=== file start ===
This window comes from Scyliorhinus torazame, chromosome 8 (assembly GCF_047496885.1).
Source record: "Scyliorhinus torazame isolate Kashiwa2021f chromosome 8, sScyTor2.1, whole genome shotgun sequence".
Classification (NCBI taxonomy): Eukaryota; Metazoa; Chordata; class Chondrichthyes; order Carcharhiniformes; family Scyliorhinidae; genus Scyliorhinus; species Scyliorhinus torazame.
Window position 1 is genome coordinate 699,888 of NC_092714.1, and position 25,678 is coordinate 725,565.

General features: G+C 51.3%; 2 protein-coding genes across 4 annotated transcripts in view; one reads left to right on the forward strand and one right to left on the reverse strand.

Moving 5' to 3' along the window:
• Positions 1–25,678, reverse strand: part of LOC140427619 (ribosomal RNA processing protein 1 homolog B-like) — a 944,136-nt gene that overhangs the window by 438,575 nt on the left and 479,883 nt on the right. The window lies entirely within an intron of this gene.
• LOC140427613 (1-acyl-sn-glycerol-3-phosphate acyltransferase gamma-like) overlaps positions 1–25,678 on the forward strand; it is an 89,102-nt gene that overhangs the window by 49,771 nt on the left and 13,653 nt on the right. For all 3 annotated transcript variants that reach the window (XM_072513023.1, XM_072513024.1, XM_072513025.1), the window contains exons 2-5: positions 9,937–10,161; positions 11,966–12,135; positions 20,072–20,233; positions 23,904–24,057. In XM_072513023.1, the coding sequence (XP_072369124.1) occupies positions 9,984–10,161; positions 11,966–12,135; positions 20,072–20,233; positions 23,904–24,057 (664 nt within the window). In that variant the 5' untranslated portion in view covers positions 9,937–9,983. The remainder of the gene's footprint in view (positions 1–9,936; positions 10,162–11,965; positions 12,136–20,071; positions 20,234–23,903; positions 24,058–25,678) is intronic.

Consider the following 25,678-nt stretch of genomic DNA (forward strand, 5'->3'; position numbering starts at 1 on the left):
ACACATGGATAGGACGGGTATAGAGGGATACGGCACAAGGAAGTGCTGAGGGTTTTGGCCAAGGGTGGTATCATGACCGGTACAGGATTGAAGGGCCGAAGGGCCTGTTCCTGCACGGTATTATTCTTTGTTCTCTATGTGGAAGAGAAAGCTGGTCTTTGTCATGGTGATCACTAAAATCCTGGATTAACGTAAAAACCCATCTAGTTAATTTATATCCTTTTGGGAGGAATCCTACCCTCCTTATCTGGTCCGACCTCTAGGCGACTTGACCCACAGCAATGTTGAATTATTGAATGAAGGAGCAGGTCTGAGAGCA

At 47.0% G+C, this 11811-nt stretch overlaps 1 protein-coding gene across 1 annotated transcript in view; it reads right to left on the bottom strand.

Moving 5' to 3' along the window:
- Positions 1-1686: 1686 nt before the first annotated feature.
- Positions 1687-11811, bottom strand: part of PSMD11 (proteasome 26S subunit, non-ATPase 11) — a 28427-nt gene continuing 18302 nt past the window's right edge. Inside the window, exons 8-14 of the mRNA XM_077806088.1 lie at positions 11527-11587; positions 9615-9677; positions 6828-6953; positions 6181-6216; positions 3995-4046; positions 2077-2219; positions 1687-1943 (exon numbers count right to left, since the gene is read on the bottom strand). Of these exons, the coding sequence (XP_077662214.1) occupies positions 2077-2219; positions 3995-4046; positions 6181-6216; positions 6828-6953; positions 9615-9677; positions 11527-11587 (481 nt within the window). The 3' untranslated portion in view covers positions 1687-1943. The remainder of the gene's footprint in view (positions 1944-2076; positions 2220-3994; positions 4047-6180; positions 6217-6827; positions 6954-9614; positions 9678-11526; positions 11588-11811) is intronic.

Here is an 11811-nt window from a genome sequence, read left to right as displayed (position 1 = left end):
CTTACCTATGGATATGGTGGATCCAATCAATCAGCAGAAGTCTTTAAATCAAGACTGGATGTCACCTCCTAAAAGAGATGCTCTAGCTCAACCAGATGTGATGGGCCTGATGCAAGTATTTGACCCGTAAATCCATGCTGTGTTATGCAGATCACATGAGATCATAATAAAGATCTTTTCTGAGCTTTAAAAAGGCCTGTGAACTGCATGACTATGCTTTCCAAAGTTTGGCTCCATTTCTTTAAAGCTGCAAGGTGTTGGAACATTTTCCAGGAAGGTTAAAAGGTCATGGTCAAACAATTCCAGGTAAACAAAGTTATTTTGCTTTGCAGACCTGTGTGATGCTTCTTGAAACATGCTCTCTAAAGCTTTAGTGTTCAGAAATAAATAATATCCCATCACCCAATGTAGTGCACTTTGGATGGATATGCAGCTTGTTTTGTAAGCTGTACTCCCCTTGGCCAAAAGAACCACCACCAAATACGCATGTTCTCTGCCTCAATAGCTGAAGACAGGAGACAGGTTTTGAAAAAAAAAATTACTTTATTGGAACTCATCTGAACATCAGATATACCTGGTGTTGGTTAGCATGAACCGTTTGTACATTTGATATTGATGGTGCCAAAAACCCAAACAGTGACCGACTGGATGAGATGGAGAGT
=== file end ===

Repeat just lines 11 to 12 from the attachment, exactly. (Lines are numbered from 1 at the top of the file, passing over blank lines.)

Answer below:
At 47.0% G+C, this 11811-nt stretch overlaps 1 protein-coding gene across 1 annotated transcript in view; it reads right to left on the bottom strand.

Moving 5' to 3' along the window: